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  • Satellite Evolution Group

Autonomous robotic arm system aims to advance space station robotics


California-based startup GITAI is gearing up to test a novel autonomous robotic arm system on the exterior of the International Space Station (ISS). Called S2, the 1.5-meter (4.9-foot) long pair of mechanical arms launched to the orbiting laboratory in January as part of an ISS National Laboratory®-sponsored technology development project on Northrop Grumman’s 20th Commercial Resupply Services (NG-20) mission.  

 

S2 is designed to carry out a variety of tasks, including in-space servicing, assembly, and manufacturing (ISAM) in the space environment. As part of a months-long series of demonstrations, the arms will be attached to the outside of the space station via a commercial airlock, which was designed and built by Nanoracks, part of Voyager Space’s Exploration Segment.

 

Launched to the space station in 2020, the Nanoracks airlock is expected to increase capabilities for space-based research and technology development (R&D) as well as station operations by serving as a module to transfer payloads between the interior and the exterior of the orbiting laboratory. Following successful tests on Earth, GITAI is now hoping to put S2 through its paces in space as a way to prove the robotic system is capable and durable enough for use on future missions in low Earth orbit and beyond.

 

“We’re grateful to have the opportunity to work again with the ISS National Lab and Nanoracks on our second mission onboard the space station to demonstrate the core robotics technology utilized in our Inchworm Robot and Lunar Rover product lines,” said Sho Nakanose, founder and CEO of GITAI. “The success of this extravehicular ISS demo will confirm the feasibility of our technology as a fully operational system in space, achieving technology readiness level (TRL) 7, which will enable GITAI to offer government and commercial customers in-space servicing, assembly, and manufacturing services.”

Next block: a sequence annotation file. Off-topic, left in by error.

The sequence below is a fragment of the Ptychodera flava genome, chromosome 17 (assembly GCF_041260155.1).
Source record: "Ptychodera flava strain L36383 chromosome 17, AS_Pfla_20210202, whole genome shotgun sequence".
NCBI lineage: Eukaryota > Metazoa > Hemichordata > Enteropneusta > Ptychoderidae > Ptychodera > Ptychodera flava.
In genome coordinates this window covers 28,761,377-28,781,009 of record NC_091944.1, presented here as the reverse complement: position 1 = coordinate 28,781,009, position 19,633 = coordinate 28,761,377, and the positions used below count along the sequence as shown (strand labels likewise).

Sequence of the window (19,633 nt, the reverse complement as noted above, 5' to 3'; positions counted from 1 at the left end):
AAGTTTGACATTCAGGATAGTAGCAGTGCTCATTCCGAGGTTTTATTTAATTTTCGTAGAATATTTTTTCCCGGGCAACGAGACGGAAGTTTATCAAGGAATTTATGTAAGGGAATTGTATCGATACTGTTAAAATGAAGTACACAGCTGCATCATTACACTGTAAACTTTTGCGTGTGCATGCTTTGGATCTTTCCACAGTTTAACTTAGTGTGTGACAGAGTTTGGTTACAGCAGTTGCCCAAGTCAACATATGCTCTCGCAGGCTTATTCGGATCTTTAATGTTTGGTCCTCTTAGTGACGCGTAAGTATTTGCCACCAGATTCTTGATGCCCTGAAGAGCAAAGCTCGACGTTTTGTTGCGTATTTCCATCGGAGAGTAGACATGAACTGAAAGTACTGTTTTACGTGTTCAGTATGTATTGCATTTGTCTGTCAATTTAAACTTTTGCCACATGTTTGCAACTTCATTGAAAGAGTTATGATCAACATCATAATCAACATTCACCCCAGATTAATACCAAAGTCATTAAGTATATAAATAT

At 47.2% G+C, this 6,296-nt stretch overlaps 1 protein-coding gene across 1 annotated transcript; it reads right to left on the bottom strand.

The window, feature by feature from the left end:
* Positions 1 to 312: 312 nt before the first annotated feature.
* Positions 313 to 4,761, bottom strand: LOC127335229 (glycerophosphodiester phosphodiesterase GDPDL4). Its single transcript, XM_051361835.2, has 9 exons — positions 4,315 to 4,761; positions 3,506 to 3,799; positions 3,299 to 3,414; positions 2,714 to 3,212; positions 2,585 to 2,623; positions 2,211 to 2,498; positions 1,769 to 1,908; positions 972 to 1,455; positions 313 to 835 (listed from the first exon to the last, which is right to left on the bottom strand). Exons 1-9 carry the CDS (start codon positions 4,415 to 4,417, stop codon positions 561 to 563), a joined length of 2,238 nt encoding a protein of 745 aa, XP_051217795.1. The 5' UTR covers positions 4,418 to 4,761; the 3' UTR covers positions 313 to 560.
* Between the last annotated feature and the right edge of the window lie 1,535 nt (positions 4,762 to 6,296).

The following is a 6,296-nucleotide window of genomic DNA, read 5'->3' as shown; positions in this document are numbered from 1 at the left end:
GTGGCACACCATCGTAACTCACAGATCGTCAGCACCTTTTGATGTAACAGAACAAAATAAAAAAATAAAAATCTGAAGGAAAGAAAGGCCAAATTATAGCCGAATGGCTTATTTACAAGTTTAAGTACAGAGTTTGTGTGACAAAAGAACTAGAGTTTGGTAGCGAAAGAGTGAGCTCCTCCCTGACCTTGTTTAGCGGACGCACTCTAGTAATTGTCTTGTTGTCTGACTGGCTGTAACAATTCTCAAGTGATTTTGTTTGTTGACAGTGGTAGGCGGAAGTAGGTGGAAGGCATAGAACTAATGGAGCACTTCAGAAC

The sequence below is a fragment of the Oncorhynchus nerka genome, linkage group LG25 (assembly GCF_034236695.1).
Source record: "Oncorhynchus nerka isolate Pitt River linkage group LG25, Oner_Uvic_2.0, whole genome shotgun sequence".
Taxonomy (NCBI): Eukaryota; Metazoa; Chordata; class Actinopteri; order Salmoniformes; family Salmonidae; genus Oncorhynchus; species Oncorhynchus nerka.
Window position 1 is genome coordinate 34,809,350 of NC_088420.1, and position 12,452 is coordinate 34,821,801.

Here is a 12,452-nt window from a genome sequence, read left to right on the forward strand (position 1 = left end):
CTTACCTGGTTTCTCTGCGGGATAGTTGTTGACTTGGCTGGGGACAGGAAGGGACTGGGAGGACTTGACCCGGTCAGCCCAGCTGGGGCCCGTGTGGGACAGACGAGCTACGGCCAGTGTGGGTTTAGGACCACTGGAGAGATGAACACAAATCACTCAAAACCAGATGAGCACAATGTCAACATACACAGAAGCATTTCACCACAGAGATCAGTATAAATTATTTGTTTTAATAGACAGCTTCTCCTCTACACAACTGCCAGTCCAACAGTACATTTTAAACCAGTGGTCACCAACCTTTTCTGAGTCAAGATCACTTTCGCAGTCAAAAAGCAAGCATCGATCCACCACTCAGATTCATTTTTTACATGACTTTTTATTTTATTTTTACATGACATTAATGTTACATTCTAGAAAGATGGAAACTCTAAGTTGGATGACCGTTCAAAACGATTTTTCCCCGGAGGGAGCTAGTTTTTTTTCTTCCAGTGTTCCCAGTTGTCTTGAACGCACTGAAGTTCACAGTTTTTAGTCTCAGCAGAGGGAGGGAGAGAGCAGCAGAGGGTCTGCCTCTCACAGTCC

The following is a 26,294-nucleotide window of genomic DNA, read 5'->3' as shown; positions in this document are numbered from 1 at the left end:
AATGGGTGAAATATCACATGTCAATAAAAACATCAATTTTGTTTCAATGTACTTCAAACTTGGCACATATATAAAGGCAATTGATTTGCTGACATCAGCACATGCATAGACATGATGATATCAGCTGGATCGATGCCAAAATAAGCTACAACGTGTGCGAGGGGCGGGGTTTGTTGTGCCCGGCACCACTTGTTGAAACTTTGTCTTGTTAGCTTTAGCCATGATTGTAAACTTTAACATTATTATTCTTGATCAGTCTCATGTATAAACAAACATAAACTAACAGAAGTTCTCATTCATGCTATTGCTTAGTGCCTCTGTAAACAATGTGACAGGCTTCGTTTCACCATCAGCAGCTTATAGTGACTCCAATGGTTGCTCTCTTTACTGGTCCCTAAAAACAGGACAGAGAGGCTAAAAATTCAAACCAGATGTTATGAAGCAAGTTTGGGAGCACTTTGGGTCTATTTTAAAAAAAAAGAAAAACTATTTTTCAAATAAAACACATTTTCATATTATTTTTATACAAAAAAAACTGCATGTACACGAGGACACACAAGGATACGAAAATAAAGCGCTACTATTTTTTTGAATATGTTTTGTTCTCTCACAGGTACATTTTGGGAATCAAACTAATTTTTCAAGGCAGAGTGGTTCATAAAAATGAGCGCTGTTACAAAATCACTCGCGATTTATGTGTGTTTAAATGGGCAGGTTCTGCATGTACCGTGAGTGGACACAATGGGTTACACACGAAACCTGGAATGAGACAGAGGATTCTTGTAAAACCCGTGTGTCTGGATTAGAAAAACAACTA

The space station already relies on another pair of robotic arms—the European Robotic Arm and the Canadarm2. One is primarily used for transporting payloads, and sometimes spacewalking astronauts, from one part of the station to another, while the other has been moving equipment and servicing instruments onboard the space station for more than two decades.

 

S2 will now join the robotic ranks on station as GITAI’s second technology demonstration in space. Its first iteration, called S1, launched in 2021 and performed multiple common crew activities that were related to robotic intravehicular activity and in-space assembly.

 

“This technology provides us with the capacity to do additional work in harsher environments that we don't necessarily want to expose the crew to,” said Mary Murphy, director of programs at Nanoracks. “So, if we had something that we wanted to take care of outside of the space station or a future habitat, we could leverage this robotic system to do that work for us.”

 

According to Murphy, GITAI’s next mission will step up the complexity from its previous mission. With a goal of one day significantly reducing in-space labor costs and making tasks safer for astronauts, teams will test the robotic arms’ ability to switch out between tools, enabling it to use screwdriver analogs and other similar tools.


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